Borderlands’ change of art style shaped sci-fi games for years to come

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Anyone with a long internet memory will remember how Gearbox changed the art style of the original Borderlands. It has been talked about a lot in the years since its original release in 2009, and it’s widely regarded as a “last minute” change that helped the FPS co-op series take off.

When it first appeared in public in 2008, Borderlands was a drab, mostly brown shooter that looked a bit like the original Halo via Mad Max. It was definitely a product of its time, emerging in an era dominated by Gears of War and other games with a muted color palette, like the Resistance series on PlayStation, or Metal Gear Solid 4, or Resident Evil 5. Les pieces of Borderlands were certainly there, the guns, the vehicles, the enemies. It looked boring on any screen where someone wasn’t shooting a gun.

Interestingly, UK gaming media resource Games Press still has all of the original Borderlands screens from before the change, a time capsule of the game as it once was. I’ve put most of them in the gallery below, if you’ve never seen them before, or it’s just been a while. The first six were unveiled at Leipzig 2008, while the last three were dropped at E3 2008 a few months earlier.

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As meticulously detailed by Gamespot in 2010, Borderlands was designed as “Halo Meets Diablo” in 2005. The color scheme swap was attributed to several factors, including testers thought it looked too much like Fallout 3. and the Rage to come. of id. About 75% of the change happened during development, so what quickly became the previous iteration was called the ‘brown period’ of the game.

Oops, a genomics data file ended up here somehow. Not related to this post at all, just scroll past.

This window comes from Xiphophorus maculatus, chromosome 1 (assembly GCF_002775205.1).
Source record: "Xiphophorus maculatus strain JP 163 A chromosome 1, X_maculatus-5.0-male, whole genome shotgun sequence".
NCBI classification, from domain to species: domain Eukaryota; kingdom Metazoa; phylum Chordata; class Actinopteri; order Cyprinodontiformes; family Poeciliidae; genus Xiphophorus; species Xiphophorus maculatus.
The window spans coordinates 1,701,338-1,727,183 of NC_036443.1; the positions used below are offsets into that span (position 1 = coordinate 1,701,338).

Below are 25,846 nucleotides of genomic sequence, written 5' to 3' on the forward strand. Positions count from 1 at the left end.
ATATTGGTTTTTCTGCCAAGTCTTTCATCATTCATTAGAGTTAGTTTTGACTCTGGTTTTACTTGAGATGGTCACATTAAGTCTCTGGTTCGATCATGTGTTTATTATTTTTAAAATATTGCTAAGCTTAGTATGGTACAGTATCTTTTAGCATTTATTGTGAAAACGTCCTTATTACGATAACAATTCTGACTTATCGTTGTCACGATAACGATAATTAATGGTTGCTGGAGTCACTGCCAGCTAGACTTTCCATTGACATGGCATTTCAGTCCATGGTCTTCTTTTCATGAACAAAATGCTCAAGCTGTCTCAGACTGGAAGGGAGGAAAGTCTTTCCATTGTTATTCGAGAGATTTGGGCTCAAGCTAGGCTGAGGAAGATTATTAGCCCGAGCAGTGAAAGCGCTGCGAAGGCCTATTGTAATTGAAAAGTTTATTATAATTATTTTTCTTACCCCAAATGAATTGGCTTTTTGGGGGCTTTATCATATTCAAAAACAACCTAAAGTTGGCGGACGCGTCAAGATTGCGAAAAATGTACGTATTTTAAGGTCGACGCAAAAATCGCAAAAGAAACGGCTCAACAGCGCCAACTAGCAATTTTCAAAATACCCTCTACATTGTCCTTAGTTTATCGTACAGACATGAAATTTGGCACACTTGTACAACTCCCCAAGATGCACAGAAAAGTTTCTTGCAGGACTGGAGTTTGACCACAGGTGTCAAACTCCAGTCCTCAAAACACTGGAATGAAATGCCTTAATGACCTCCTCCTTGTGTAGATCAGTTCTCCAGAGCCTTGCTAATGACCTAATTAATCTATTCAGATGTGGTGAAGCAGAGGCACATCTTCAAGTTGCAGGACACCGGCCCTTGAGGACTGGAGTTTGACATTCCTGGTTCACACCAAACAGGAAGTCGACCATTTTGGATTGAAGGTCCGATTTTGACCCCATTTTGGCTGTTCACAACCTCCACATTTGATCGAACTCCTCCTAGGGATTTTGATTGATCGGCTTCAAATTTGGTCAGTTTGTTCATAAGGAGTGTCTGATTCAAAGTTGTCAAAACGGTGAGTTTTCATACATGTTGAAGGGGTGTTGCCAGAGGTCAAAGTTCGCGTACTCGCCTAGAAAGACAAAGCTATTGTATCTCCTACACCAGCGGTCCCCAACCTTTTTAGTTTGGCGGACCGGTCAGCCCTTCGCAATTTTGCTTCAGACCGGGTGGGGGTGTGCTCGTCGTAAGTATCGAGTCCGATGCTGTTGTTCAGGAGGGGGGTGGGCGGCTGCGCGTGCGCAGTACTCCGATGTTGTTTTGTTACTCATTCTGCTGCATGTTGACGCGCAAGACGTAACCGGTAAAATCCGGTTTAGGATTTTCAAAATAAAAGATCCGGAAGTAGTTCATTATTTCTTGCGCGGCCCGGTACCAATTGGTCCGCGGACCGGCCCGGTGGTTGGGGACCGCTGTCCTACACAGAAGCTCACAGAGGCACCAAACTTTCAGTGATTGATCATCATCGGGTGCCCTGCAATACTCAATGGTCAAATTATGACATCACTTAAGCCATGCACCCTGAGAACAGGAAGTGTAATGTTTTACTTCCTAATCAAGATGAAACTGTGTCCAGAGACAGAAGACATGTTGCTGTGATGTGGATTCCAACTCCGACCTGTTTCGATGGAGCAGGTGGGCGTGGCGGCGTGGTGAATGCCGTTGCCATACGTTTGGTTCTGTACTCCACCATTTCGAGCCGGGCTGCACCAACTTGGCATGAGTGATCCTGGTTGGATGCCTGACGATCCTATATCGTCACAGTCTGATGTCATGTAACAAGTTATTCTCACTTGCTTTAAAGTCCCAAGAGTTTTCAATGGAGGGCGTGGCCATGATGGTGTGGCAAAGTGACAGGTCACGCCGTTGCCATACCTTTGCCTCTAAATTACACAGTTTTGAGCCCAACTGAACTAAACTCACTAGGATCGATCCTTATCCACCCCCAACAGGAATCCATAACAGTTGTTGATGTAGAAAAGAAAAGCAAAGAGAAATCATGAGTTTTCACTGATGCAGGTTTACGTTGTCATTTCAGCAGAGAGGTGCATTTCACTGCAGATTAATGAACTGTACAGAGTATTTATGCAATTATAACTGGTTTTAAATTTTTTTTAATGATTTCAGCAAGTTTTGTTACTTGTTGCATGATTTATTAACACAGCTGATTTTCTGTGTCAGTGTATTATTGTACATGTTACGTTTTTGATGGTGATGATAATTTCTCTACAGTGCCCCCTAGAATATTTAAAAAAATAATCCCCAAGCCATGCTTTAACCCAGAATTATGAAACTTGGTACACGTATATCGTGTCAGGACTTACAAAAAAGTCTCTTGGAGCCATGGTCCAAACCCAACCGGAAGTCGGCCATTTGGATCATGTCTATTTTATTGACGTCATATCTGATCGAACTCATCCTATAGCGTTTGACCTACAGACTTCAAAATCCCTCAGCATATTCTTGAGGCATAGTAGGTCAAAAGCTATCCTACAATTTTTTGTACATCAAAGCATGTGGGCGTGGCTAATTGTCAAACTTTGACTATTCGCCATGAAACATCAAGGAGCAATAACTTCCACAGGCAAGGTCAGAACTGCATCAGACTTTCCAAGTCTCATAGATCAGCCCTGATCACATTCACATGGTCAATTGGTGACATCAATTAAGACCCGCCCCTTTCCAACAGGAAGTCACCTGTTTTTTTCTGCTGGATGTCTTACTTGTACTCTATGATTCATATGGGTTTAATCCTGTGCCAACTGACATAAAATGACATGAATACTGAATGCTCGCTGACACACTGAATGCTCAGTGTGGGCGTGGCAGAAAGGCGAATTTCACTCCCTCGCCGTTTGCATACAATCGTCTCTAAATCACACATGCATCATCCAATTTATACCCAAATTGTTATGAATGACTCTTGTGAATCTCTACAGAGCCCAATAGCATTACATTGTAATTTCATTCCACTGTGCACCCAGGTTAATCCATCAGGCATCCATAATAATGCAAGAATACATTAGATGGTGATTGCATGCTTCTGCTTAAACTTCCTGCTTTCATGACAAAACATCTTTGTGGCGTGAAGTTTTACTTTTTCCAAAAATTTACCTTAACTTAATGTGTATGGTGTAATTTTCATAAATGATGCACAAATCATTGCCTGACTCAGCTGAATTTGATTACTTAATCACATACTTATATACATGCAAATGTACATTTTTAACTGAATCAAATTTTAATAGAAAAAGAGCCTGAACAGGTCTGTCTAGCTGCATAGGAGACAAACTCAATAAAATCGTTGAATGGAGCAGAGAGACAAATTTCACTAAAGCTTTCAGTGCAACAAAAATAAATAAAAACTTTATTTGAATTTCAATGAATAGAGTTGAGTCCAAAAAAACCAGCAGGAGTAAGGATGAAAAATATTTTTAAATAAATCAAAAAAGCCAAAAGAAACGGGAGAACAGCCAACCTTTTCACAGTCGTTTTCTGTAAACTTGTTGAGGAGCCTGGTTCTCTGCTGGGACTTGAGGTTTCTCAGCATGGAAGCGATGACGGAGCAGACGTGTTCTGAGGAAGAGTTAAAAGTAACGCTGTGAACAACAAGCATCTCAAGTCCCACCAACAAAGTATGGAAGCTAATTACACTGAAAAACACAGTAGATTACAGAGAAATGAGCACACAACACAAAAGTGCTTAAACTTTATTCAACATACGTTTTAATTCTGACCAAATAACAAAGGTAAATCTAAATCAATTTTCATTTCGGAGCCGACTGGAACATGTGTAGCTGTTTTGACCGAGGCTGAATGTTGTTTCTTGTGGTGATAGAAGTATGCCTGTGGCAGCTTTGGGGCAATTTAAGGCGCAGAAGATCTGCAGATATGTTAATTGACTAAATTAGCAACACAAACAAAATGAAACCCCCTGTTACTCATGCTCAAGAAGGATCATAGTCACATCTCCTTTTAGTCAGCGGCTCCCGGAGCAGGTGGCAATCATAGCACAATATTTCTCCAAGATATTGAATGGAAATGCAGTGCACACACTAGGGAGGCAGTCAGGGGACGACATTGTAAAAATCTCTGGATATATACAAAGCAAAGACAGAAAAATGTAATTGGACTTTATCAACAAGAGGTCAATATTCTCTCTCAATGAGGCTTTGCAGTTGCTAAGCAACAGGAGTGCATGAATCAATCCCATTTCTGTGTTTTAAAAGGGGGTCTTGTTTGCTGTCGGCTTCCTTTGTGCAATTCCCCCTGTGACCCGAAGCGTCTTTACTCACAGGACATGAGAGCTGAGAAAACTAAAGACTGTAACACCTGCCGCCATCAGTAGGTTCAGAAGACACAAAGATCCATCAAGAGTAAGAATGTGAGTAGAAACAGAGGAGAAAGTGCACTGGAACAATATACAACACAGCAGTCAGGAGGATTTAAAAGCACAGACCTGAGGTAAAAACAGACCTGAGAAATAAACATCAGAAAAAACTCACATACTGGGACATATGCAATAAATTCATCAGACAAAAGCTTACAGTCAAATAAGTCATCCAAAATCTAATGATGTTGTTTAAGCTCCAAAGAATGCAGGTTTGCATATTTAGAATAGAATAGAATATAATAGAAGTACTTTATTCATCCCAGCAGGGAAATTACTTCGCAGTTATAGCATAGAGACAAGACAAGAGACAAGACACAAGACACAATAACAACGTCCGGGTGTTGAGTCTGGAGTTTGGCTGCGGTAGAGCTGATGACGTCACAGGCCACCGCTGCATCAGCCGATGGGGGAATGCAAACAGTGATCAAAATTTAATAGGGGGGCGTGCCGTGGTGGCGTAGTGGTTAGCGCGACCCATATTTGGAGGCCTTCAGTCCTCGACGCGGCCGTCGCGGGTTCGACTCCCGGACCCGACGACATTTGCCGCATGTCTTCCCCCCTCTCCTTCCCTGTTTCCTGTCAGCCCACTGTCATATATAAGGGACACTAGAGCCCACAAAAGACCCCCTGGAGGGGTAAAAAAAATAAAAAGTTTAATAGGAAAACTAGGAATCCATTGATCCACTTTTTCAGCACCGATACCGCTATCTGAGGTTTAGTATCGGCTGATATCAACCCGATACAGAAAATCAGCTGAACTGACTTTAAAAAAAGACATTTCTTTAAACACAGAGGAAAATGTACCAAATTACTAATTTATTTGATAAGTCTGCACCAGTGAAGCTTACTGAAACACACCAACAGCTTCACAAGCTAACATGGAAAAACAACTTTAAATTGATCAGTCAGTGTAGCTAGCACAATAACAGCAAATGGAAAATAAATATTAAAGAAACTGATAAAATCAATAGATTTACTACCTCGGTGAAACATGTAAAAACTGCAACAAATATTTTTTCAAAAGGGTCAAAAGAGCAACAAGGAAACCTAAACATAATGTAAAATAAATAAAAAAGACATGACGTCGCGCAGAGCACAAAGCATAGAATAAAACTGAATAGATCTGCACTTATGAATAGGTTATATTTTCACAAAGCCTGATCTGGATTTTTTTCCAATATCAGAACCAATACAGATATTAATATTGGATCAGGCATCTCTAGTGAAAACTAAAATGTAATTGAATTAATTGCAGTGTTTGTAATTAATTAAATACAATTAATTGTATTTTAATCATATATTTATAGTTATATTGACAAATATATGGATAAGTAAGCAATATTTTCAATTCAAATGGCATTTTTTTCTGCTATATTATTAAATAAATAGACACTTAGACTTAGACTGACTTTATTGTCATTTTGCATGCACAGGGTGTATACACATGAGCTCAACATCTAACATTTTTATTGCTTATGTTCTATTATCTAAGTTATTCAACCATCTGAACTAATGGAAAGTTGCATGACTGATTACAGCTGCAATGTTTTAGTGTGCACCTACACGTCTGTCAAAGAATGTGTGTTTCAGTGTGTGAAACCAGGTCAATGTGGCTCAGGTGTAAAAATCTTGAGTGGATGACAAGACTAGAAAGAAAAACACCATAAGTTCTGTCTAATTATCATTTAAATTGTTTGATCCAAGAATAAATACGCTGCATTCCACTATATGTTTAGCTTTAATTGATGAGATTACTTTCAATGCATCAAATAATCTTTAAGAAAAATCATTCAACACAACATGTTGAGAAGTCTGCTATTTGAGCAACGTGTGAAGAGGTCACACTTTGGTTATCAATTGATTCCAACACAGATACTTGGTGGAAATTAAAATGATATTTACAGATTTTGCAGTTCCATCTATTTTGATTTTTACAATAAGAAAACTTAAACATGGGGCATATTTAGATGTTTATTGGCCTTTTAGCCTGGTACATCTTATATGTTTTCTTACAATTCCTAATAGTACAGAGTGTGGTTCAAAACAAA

The point is, the decision to give Borderlands a wild, cel-shaded art style wasn’t just a pivotal moment for the game and the collective destiny of Gearbox. This was a turning point for sci-fi games in general – cel-shading was a bit of an early 2000s gimmick already seen in games like Cel Damage and Ubisoft’s XIII, but here it made perfect sense when it came down to it. was combined with the game’s weird sense of humor. When I reviewed the original Borderlands for an Xbox magazine now defunct in 2009, it unexpectedly became a game I called colleagues to check out – either because I found a ridiculous new weapon. that was shooting elemental bullets, either because the tone surprised me somehow (I gave it 9/10). I remember insistent to a friend in a pub to buy it, so that we can try it cooperatively. It’s gone from being barely on my radar to my personal GOTY.

Along with the second, more colorful Borderlands game that arrived in 2012, I think the art style of the series helped pull us out of an era of muddy shooters and into an era where Destiny, No Man’s Sky, and Fortnite could thrive. These games might not be directly inspired by Gearbox’s work, even though Destiny’s Cayde-6 would blend in perfectly with Pandora, but it did help start the trend they would ultimately belong to.


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